Let's talk about SPIAs, DIAs, and QLACs for a second. Those are irrevocable. You're ripping the knob off a water faucet when you buy them. In this case, it's an income faucet. Income's going to flow. We can structure it however you want to structure it. There are 40 different ways at least, but most people structure it so you get a lifetime income as long as you are breathing. When you die, 100% of any unused money goes to the beneficiaries because the income stream amount is a combination of return of principal plus interest, but there's no run on that. There's no run on lifetime income. In other words, if you say, "I want my lifetime income back. I want my Immediate Annuity money back." Nope! Same thing with DIAs and QLACs, nope! So the annuity industry, from a product design standpoint, and what they offer from a limited product standpoint, prevents runs, people panicking and running and getting their money out. It prevents that. Doesn't that make them smarter than banks? It just is what it is. They're also not making car loans and all that stuff. They're not doing any of that. There are stringent rules for annuity companies to put 100% or more of your money in investment-grade bonds from day one when you buy a Fixed Annuity. We can go down the rabbit hole. "Well, then China really runs investment grade bonds, and they're brothers in Russia and also UFOs." We could talk about that all day long if you want to, but those are the rules. Investment grade bonds.
Someone asked me the other day, "Well, what happens, Stan The Annuity Man, if these AA plus carriers, these AAA carriers go out of business?" I'll tell you what happens. Me and you are in the grocery store fighting for bread, and I'm going to win because I'm going to kick you in the knee first and then punch you in the throat and then take it nicely, of course, not really hurt you, and then take the bread from you. In other words, there's no power. It's anarchy. Don't even go down the rabbit hole, period. I'll let you split it up under the state guarantee fund rules if you want to, and wear belt and suspenders as my Uncle Chester does at the family reunion. You know what I'm talking about over there. I mean, he's seen it. Here's the other thing about banks and annuity companies, annuity companies and their actuaries, they're always running stress tests and what-if scenarios and worst-case scenarios all the time. They're not waiting for things to happen for them to do that. Now, the bank situation that just happened, did that send the actuarial analytical group at life insurance companies into a tizzy? Yeah, they all ran out of the closet, went, "Ah," and then ran back in and did their mathematical calculations. I love those guys. They took math classes in which I would've walked in the first day of college and just seen the first syllabus, and I'd say, "Okay, it's time for me to leave now. Come on. Come on, Chester, bring your cowboy hat. We're going out of here. We're going to go take basket weaving." But seriously, once again, annuity companies show consumers that you might hate all annuities. Like the guy on TV said, "You're an idiot if you do because you already own one; it's called social security." You might say, "All annuities are expensive." That's not too smart as well. You might want to stop talking because you're making a fool out of yourself. But what the annuity companies are showing right here, the rules that are in place are strong, and the National Association of Insurance Commissioners, NAIC, each state has a commissioner that oversees Annuities, Fixed Annuities, etc. Those cats and catettes are doing a great job because their job is to protect the consumer. Their job is to ensure that these carriers they approve for their state are solvent, following the rules, etc. What happens if somebody doesn't follow the rules and lies on the financial paperwork? They will absorb them. That's what the state guarantee fund is all about. Or a larger company will come in and buy that smaller company, and so the golden goose of confidence is in place.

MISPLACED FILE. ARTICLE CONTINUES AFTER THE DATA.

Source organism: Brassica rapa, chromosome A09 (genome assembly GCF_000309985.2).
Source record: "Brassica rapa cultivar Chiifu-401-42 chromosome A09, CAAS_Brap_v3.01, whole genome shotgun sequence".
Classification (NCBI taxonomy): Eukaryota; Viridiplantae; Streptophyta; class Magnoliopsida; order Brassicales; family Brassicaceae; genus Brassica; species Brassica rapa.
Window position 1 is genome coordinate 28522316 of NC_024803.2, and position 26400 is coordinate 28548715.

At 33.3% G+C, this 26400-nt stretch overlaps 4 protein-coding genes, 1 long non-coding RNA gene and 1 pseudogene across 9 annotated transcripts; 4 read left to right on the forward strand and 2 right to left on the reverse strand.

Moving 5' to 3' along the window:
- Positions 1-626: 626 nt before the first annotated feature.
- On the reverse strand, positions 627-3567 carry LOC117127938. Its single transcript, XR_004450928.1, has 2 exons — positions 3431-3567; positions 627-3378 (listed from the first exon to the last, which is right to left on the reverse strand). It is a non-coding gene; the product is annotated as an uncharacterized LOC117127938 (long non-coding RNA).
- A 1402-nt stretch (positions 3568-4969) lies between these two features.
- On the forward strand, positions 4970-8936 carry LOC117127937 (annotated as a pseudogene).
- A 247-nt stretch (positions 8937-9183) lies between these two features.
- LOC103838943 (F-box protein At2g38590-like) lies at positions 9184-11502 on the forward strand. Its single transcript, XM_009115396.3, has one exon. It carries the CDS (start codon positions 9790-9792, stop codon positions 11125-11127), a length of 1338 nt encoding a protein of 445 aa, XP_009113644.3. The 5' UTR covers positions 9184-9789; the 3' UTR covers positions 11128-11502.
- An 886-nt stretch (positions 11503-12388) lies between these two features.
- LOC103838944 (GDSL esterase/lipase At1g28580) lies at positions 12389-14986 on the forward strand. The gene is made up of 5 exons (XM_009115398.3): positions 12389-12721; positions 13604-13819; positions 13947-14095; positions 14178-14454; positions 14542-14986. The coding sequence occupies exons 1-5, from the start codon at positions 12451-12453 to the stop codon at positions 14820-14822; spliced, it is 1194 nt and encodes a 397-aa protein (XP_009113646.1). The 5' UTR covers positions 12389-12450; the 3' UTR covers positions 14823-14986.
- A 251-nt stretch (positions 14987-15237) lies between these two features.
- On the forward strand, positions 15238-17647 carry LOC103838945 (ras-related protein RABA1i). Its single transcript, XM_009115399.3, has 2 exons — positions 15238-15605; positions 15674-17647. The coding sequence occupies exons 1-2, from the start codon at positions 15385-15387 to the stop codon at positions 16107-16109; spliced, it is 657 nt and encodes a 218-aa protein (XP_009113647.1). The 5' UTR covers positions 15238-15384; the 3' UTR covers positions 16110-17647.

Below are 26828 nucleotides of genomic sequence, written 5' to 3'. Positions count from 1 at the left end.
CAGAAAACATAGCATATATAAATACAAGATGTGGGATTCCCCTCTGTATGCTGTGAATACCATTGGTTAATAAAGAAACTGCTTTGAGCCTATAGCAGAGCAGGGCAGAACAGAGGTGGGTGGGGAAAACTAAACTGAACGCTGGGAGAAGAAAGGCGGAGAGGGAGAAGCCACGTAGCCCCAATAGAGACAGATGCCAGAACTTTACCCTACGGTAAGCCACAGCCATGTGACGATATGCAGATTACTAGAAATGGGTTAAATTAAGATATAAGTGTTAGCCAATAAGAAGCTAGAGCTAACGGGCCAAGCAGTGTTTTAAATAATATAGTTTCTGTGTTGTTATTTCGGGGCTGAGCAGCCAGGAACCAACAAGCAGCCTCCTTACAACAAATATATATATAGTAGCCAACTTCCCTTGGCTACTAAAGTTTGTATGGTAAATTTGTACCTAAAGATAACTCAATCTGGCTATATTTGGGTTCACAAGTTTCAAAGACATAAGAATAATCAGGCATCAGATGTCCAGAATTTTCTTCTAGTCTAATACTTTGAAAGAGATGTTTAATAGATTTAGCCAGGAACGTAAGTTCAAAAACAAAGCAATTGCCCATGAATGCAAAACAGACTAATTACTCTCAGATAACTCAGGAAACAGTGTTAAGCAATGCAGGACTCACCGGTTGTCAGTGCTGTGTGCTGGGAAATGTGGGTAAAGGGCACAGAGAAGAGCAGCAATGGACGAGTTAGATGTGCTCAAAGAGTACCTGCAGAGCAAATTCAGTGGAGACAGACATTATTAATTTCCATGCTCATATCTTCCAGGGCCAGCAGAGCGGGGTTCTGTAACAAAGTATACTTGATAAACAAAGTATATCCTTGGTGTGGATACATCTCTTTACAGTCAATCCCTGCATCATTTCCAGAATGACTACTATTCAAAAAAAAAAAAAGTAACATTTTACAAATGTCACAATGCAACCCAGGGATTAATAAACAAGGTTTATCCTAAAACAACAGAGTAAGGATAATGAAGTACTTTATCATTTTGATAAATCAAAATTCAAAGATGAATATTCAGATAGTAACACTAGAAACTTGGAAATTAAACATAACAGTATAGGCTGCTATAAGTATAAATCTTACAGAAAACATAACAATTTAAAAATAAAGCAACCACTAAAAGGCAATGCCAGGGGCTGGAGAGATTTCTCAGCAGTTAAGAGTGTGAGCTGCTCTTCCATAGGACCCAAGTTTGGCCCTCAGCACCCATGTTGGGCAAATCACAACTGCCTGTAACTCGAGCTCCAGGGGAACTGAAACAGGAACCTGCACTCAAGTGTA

Banks are not smarter than annuity companies. Annuity companies are just handcuffed not to do stupid things because if they were given the reins to do stupid things, they would do stupid things. They just don't. And that's a good thing, and I applaud the National Association of Insurance Commissioners, who are probably wincing at this. Like, "Oh, Stan, he complimented us. Oh, we didn't need that." They're doing a good job. They're doing a good job overseeing and making sure, and I'm going to tell you this right now. This banking thing that just happened is gold for the annuity industry, not from the standpoint of money flowing in, but what it's going to do is ramp up the NAIC to oversee more stringently and to make sure that the carriers are just and everything's in order. Not that it wasn't before, but I'm telling you, whatever fine tooth comb they had, they got a bigger comb. And that's a good thing because there are 11,000 baby boomers hitting age 65 every day looking for guarantees, looking for the promise and the guarantee contractually that they're going to get income for life or they're going to get the principal protected. That's a good thing.
I love this country, and I'm going to tell you why. Situations like this that are happening with the banking industry make us stronger. We don't just sit back and go, "Man, that stunk, that hurt. That's going to leave a mark." It's like Chris Farley in the movie when he got hit by the two-by-four. He goes, "It doesn't hurt here or here. It hurts right here." The scars from something like this will help the consumer. The scars from lessons learned will make us better. It always does. That's why we are who we are, the United States of America, and I am proud to be America's annuity agent. My name is Stan The Annuity man. See you next time.